Obamacare employer penalties not so simple
There’s been a lot of speculation about what will happen next year when businesses have to offer workers health insurance or pay a fine under Obamacare.
Will they just take the penalty to avoid the higher costs of providing health insurance, will they find ways to skirt the fine or will they get lucky because the penalty won’t trigger?
Well, the answer is potentially yes to all of the above. Here are a few scenarios.
Under the Radar
The employer mandate under the new federal health law requires businesses with 50 or more full-time employees to offer affordable health insurance.
If they don’t, they could face penalties from $2,000 to $3,000 per employee. The key word here, though, is could.
In order for that penalty to trigger, a worker has to apply for and receive a government subsidy to buy insurance on the state health care marketplace or exchange. That’s the place where people who don’t have – or can’t afford to buy – health insurance can shop for coverage.
It only takes one employee to do this, but if no one does…the company doesn’t have to pay the fine.
Dodging the Bullet
Businesses only face the penalty for full-time employees, those working 30 hours or more a week. So a business (remember this doesn’t apply to small companies) could cut an employee’s hours to below 30 a week and avoid the penalty.
Labor groups report this is already happening at some large retail and service industry chains. There was even proposed California legislation to head this off that I reported on for KQED Public Radio, but it failed to get enough votes in the Assembly last week.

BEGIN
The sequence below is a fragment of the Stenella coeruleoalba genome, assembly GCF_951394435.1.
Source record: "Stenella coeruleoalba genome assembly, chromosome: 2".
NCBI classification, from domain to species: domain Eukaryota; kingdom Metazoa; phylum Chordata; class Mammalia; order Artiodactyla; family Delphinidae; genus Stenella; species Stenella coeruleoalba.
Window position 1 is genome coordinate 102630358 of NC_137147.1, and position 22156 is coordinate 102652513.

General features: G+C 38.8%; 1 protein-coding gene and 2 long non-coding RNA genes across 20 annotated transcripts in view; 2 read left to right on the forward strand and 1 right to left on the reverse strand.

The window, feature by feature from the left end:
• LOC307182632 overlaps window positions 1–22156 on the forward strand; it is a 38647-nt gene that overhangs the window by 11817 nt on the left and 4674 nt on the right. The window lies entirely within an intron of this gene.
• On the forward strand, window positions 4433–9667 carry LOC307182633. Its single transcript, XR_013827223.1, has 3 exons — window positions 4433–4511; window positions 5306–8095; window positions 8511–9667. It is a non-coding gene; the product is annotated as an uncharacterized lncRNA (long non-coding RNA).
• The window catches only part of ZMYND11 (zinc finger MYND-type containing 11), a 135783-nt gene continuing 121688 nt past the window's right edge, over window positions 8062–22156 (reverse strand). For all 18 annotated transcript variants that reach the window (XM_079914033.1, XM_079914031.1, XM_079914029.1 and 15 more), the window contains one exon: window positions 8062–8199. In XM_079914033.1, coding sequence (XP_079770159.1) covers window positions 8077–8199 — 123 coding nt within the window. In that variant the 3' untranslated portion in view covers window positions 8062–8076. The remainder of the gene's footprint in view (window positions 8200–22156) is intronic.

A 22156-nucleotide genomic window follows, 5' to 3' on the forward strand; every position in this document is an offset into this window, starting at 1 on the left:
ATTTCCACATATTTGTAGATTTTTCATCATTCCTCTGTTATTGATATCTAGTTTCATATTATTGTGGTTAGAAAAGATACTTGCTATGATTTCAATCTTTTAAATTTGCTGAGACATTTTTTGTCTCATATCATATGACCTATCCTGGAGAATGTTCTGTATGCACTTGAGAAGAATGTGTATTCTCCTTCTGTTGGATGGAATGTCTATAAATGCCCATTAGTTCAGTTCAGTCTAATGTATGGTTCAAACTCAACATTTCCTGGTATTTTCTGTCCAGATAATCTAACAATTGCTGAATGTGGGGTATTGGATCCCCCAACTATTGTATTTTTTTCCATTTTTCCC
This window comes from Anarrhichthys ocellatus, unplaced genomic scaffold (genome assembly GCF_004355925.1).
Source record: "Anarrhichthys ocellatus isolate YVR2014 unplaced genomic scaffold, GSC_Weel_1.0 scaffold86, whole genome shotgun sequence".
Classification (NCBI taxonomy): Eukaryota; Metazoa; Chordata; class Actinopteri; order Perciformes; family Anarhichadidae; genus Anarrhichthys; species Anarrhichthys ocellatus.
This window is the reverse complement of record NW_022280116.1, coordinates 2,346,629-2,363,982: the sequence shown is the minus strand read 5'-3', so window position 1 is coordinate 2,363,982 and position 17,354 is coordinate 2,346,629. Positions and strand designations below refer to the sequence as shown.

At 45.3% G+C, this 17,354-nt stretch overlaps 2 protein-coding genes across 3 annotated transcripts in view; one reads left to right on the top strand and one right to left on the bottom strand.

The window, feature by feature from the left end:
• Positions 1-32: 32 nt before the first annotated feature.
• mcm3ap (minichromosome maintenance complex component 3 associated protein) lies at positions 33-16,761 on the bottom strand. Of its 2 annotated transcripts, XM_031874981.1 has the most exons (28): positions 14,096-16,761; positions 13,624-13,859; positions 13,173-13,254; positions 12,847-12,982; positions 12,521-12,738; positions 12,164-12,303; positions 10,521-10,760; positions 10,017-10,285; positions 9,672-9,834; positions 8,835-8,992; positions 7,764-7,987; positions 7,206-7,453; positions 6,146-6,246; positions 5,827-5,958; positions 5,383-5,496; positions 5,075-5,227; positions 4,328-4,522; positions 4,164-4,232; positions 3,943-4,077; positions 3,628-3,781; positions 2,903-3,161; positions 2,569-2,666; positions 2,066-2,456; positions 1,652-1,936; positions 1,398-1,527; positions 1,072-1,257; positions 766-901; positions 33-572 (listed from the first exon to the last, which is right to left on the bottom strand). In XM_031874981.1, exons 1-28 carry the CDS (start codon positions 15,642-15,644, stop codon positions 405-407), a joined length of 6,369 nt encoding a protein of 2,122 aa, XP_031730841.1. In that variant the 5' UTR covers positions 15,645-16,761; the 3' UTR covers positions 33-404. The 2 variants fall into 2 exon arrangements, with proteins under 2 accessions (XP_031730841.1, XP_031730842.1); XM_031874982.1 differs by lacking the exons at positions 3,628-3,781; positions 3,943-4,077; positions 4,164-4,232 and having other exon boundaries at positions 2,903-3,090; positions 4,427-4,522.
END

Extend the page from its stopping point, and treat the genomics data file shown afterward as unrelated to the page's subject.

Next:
If a business doesn’t want to cut existing workers’ hours it could decide to only fill part-time positions. While the boss would avoid the Obamacare fine this way, she could still rack up costly expenses by having to hire more workers.
Biting the (less expensive) Bullet
Some companies are saying forget about getting around the penalty. They’ll just opt to pay the fine because it’s still cheaper than the average cost of health insurance for an individual, about $6,000 a year.
The law states that the amount of the penalty is calculated after the first 30 full-time employees. A business with a total of 50 employees, for example, would pay a fine for 20 workers, less than half of its employees. This could be substantially less expensive than offering health insurance to all of them.
So the seemingly simple concept of “boss doesn’t offer insurance, pays a fine” is a little more complicated than that.
Luckily the Kaiser Family Foundation has a flow chart to break it down for us. But, yes, it does require a flow chart.
Even with this tangled web of “what ifs” around the penalty, the Congressional Budget Office estimates the government will collect a good chunk of change from these fines.
In its latest projection, by 2023, employers will pay $140 billion in penalties for not offering their workers affordable health insurance.
That’s more than three times what uninsured individuals will likely pay in fines.